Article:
It helps if you have a background in soapmaking, but if your background is in bar soap, you’ll discover the blend specifics aren’t the same. It also helps to remember that liquid soap is simply different from bar soap, and it’s different in enough ways that approaching it the same as bar soap will wind up wasting you time, whether through missteps or wrong assumptions. It’s good to approach liquid soap scenting as if you don’t already know everything you need to know.
Why We’re Here
Here’s the good news. Since we have been where you are, and since we kept at the scenting tests until we got it right, you can benefit from our experience. Bear in mind, as with bar soaps, that essential oils don’t all behave the same, as individual scent components or as part of a mix. The numbers that follow are presented as percentages of total soap weight.
We recommend starting with 1% essential oil (1g oil to 100g of liquid soap base). In the majority of cases, that should be the right amount. If the scent isn’t strong enough at 1%, though, try 1.5% next. As mentioned above, essential oils don’t all behave the same. It’s takes far less clove oil, for instance, than orange to reach the same scent level. If you’re using multiple oils, your bar soapmaking background could certainly help in determining the balance required for the oils that you’ve chosen.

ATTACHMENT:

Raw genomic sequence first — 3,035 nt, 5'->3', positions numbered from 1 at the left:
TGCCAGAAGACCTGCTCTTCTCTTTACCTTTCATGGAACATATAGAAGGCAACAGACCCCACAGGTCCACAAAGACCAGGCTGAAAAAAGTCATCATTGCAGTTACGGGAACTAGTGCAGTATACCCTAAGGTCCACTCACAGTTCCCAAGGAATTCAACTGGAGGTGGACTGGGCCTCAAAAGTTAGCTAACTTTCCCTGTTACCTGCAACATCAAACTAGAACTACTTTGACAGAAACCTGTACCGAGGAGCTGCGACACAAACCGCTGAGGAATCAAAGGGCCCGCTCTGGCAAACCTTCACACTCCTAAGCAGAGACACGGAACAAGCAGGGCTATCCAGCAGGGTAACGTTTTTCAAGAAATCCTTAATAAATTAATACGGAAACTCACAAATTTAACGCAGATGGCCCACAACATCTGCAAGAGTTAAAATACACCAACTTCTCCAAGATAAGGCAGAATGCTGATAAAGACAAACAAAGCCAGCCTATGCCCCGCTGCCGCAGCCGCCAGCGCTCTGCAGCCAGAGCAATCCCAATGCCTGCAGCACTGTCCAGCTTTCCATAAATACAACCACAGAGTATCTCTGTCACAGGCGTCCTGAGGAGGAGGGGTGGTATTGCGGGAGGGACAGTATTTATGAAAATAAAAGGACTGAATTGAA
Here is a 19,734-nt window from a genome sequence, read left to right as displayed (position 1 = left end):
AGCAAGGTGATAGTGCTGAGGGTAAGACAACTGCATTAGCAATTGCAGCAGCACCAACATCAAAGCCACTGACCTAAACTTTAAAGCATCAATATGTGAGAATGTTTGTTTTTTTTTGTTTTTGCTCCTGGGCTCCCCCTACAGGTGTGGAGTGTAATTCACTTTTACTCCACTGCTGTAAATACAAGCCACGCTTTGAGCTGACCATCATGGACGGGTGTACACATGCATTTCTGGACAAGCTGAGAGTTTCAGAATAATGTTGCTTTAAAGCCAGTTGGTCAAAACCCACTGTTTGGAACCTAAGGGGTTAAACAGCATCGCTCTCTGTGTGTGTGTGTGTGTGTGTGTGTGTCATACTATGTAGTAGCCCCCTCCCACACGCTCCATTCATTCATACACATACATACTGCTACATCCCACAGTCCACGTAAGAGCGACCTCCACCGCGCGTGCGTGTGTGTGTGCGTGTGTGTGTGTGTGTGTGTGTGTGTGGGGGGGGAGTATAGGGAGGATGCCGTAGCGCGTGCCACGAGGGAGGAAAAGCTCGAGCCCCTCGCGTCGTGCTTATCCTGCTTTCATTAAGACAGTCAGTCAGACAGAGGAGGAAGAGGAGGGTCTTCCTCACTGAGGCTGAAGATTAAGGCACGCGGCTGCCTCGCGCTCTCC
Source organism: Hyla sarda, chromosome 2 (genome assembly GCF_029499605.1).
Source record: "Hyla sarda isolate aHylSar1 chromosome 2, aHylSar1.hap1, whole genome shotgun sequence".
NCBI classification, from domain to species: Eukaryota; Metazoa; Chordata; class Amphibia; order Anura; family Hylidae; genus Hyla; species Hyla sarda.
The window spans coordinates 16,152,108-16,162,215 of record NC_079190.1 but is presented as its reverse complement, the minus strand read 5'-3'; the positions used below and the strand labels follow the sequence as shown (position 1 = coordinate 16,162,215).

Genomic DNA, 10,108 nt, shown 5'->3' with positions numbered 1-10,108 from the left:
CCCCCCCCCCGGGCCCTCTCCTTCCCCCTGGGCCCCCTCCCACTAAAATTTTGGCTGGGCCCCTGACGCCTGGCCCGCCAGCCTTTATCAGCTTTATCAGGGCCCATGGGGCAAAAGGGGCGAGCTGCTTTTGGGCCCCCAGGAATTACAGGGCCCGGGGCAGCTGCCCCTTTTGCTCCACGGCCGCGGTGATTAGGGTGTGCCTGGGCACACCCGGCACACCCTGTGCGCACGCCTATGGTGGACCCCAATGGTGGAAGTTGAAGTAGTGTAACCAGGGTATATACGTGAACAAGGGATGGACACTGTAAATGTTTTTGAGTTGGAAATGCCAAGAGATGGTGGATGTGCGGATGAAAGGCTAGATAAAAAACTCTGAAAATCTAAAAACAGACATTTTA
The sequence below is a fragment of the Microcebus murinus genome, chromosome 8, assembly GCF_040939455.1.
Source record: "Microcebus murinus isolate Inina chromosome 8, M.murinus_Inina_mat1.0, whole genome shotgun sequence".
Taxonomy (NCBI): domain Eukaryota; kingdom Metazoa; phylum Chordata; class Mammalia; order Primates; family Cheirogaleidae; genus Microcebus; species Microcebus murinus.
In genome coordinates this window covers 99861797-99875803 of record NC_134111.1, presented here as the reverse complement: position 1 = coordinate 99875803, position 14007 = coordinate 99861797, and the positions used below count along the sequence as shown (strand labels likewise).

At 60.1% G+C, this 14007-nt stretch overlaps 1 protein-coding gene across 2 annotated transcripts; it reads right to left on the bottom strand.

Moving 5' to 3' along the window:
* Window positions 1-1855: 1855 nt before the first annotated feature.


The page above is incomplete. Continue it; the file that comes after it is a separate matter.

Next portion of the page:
You might still need more tests. If 1.5% essential oils isn’t enough, try 2%, 2.5%, etc. There will come a point, though, when adding more oil won’t result in more scent. Knowing that can not only save you time, but money.
Another variable to consider is whether the liquid soap you’re using is Castile or foaming. With foaming soap, too much essential oil can affect the pump’s ability to create a light, creamy foam. What might work just fine for Castile might need to be tweaked a bit for foaming soap.